Faulkner's "Barn Burning" involves the Snopes, a sharecropper family that has moved 12 times in the memory of the primary participant, Sarty. Sarty is the youngest of four children to Abner and Lennie Snopes. The older brother and twin sisters are not named. Also with the family is Lennie's sister, Lizzie. Of this family, Abner and Sarty are the most active, around whom the theme focuses. Also, the land owner, Major de-Spain, is the latest target and recipient of Abner's retaliation. Sarty's type of character is rounded and dynamic while his father and Major de-Spain are flat and static.
Sarty struggled with his morality as it was in direct conflict with his desired loyalty to his father until, eventually, his morality won. He is round and dynamic. As he was called as a witness, Sarty felt obligated to recognize his fathers "enemies" and to lie about the barn burning (paragraph 1).
Along the trail, Abner slapped and threatened Sarty, that he must "stick to own blood"(paragraph 28), meaning they were all family and they had to stick together. Sarty knew his father's acts were unacceptable but also wanted to be loyal to his father. Later, when Major de-Spain's demand for repayment for the ruined rug, Sarty strives to be a true-to-form Snopes as he proclaims de-Spain will not get even one bushel of corn (paragraphs 64, 79). All through Sarty's character development, he changes ever so slightly until his morality wins over. His attempt to warn de-Spain is in vain. Without really knowing the outcome, he turns his back on a life style he could not live, thus changing his character type to round and dynamic.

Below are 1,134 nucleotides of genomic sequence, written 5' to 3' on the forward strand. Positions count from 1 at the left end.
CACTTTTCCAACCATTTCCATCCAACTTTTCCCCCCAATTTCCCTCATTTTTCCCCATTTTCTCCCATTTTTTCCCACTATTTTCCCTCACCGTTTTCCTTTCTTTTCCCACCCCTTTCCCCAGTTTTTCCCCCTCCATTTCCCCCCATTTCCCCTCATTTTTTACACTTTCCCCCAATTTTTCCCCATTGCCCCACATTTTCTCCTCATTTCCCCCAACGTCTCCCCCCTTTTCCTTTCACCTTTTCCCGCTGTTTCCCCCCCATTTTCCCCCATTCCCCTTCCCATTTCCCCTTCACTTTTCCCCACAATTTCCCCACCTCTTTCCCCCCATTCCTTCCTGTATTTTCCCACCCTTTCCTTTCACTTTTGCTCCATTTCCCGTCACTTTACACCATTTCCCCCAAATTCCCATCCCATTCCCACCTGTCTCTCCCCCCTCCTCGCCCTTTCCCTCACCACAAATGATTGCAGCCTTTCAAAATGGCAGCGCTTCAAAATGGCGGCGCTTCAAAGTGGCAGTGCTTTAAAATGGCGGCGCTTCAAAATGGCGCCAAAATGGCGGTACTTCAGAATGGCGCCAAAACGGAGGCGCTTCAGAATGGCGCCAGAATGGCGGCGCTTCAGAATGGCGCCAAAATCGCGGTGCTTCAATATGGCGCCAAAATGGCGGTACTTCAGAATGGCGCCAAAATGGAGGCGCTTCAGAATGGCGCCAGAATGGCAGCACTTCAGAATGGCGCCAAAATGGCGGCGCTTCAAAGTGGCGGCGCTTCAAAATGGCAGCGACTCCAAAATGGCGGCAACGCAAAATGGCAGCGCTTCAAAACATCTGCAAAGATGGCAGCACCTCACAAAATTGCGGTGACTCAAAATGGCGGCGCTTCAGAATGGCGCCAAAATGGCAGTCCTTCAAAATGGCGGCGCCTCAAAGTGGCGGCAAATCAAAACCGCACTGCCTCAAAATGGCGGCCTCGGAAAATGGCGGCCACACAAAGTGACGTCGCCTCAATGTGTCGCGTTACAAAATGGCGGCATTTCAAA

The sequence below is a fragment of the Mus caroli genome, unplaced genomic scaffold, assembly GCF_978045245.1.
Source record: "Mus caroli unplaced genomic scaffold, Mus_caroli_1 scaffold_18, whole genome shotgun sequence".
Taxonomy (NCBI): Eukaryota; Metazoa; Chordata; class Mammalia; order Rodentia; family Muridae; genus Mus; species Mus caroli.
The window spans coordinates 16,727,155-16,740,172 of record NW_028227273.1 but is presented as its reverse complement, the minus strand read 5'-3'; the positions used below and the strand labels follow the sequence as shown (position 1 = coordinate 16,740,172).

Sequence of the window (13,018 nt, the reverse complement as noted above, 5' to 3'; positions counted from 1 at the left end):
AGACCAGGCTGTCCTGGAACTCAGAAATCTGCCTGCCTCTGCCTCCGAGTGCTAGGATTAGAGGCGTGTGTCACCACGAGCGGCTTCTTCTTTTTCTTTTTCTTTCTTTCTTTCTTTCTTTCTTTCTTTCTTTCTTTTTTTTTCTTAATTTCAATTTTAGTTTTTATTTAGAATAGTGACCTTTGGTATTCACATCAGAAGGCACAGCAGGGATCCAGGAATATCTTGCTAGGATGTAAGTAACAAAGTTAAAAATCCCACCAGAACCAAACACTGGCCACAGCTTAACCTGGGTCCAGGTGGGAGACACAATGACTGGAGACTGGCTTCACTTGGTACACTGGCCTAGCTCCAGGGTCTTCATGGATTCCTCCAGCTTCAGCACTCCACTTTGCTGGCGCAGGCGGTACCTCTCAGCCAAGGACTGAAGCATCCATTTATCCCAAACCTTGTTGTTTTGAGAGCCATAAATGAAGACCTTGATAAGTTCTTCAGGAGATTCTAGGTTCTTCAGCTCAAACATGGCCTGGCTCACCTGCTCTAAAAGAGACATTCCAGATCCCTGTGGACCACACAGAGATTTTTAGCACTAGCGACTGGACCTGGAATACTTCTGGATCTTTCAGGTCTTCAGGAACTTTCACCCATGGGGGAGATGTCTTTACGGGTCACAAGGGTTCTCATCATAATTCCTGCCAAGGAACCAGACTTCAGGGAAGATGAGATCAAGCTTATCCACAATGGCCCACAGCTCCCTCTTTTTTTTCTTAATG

As Sarty is moral in nature, his father is not. His father never changes and is flat and static. Not only...